Bank of America Corporation (BAC) announced the settlement of a class-action lawsuit that was filed by its shareholders related to the acquisition of Merrill Lynch & Co. BofA has agreed to pay a total of $2.43 billion and organize various corporate governance changes.
BofA bought Merrill for about $29 billion in January 2009 during the height of the financial crisis. However, the shareholders alleged that the company and the senior executives deceptively misrepresented the facts by providing materially misleading statements about the benefits from deal. This led majority of the shareholders to approve the acquisition in December 2008.
Hence, the shareholders, who owned the BofA shares or call options from September 2008 till January 2009, filed the litigation against the company. The plaintiffs claimed that the consideration for the acquisition of Merrill was in excess. Also, the lawsuit accused the company along with some of its senior managers and directors of deliberately concealing the amount of Merrill's losses and bonus payouts in 2008.
Without accepting or denying any charges, BofA stated that it decided to settle the lawsuit to remove ambiguity and expenses related to the litigation. Further, the proposed settlement is still subject to review by U.S. District Court for the Southern District of New York.
Under the terms of the settlement, BofA is required to ratify or modify its corporate governance practices by January 1, 2015 that will include clear policies related to any bonus or extra compensation that could impact the acquisition price. Apart from this, other conditions include detailed disclosures related to non-compliance of ownership guidelines, matters related to voting in director elections and conducting ‘say-on-pay’ vote on an annual basis.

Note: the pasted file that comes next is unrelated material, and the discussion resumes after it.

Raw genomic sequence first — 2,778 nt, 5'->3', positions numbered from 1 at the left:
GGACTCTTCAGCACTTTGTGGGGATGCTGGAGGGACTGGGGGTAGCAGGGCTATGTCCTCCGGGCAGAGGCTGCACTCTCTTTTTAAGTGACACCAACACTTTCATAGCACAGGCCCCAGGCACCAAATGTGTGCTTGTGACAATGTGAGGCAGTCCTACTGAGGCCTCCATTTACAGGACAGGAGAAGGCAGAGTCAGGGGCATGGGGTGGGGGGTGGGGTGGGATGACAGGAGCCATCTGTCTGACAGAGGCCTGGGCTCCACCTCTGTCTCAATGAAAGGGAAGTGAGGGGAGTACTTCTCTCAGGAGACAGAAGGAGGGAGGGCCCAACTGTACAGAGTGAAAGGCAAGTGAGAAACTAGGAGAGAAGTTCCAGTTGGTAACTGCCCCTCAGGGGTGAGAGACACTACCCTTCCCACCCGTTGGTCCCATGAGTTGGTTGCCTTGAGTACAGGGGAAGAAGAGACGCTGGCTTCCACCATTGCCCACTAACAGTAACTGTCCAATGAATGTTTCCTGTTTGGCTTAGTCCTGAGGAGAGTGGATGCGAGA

As a result of the settlement of the aforesaid lawsuit and other litigation-related matters, BofA anticipates total litigation expenses to be $1.6 billion for the third quarter of 2012. Apart from the above-mentioned litigation cost, BofA expects its third quarter results to be adversely impacted by nearly $1.9 billion (pre-tax) in negative fair value option (:FVO) adjustments and debit valuation adjustments (DVA) as well as about $800 million charge related to changes in the U.K. corporate tax rate. All these factors would lower the earnings by roughly 28 cents per share.
BofA continues to be tormented by the acquisitions it made during the financial crisis. Apart from Merrill, the company had acquired Countrywide Financial Inc. in 2008. Both these acquisitions have been draining the company’s funds through various litigations and losses. However, now BofA is shrinking by divesting or closing non-core operations and has also announced layoffs in almost all its operating segments.
Further, the settlement of this latest lawsuit will deter the companies from providing misleading financial statements while conducting shareholders’ vote for mergers and acquisitions.
For BofA, this is not the end of its litigation troubles. The company is expected to be confronted by several other lawsuits that have been filed against it. Moreover, many other Wall Street banks – JPMorgan Chase & Co. (JPM) and Wells Fargo & Company (WFC) – continue to face litigations related to its business practices and other issues.
Currently, BofA retains a Zacks #3 Rank, which translates into a short-term Hold rating. Considering the fundamentals, we also maintain a long-term Neutral recommendation on the stock.
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